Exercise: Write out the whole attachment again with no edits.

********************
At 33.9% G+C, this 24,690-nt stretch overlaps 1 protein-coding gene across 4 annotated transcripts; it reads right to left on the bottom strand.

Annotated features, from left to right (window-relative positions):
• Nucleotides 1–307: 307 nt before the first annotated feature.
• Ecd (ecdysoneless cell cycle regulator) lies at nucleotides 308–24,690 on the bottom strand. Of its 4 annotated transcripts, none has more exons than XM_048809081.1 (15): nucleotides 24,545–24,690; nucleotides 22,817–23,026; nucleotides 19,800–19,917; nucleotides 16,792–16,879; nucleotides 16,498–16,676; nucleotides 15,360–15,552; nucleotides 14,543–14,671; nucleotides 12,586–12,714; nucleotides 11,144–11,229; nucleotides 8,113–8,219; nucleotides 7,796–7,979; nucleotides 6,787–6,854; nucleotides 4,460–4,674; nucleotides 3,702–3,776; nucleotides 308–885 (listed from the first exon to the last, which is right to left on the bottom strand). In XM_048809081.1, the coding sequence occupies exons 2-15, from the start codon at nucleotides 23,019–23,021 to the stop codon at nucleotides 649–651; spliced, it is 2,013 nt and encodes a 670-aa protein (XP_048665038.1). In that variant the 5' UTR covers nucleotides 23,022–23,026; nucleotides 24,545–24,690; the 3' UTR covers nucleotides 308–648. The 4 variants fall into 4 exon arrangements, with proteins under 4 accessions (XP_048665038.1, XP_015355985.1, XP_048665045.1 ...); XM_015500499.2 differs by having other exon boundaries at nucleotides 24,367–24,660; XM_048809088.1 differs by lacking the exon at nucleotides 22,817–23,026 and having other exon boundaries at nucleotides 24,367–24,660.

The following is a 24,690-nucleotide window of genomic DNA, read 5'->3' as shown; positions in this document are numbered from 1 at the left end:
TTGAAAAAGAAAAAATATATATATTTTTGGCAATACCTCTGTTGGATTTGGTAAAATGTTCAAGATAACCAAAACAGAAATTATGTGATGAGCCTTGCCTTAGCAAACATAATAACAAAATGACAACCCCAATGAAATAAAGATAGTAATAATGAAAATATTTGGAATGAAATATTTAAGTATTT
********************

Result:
At 33.9% G+C, this 24,690-nt stretch overlaps 1 protein-coding gene across 4 annotated transcripts; it reads right to left on the bottom strand.

Annotated features, from left to right (window-relative positions):
• Nucleotides 1–307: 307 nt before the first annotated feature.
• Ecd (ecdysoneless cell cycle regulator) lies at nucleotides 308–24,690 on the bottom strand. Of its 4 annotated transcripts, none has more exons than XM_048809081.1 (15): nucleotides 24,545–24,690; nucleotides 22,817–23,026; nucleotides 19,800–19,917; nucleotides 16,792–16,879; nucleotides 16,498–16,676; nucleotides 15,360–15,552; nucleotides 14,543–14,671; nucleotides 12,586–12,714; nucleotides 11,144–11,229; nucleotides 8,113–8,219; nucleotides 7,796–7,979; nucleotides 6,787–6,854; nucleotides 4,460–4,674; nucleotides 3,702–3,776; nucleotides 308–885 (listed from the first exon to the last, which is right to left on the bottom strand). In XM_048809081.1, the coding sequence occupies exons 2-15, from the start codon at nucleotides 23,019–23,021 to the stop codon at nucleotides 649–651; spliced, it is 2,013 nt and encodes a 670-aa protein (XP_048665038.1). In that variant the 5' UTR covers nucleotides 23,022–23,026; nucleotides 24,545–24,690; the 3' UTR covers nucleotides 308–648. The 4 variants fall into 4 exon arrangements, with proteins under 4 accessions (XP_048665038.1, XP_015355985.1, XP_048665045.1 ...); XM_015500499.2 differs by having other exon boundaries at nucleotides 24,367–24,660; XM_048809088.1 differs by lacking the exon at nucleotides 22,817–23,026 and having other exon boundaries at nucleotides 24,367–24,660.

The following is a 24,690-nucleotide window of genomic DNA, read 5'->3' as shown; positions in this document are numbered from 1 at the left end:
TTGAAAAAGAAAAAATATATATATTTTTGGCAATACCTCTGTTGGATTTGGTAAAATGTTCAAGATAACCAAAACAGAAATTATGTGATGAGCCTTGCCTTAGCAAACATAATAACAAAATGACAACCCCAATGAAATAAAGATAGTAATAATGAAAATATTTGGAATGAAATATTTAAGTATTT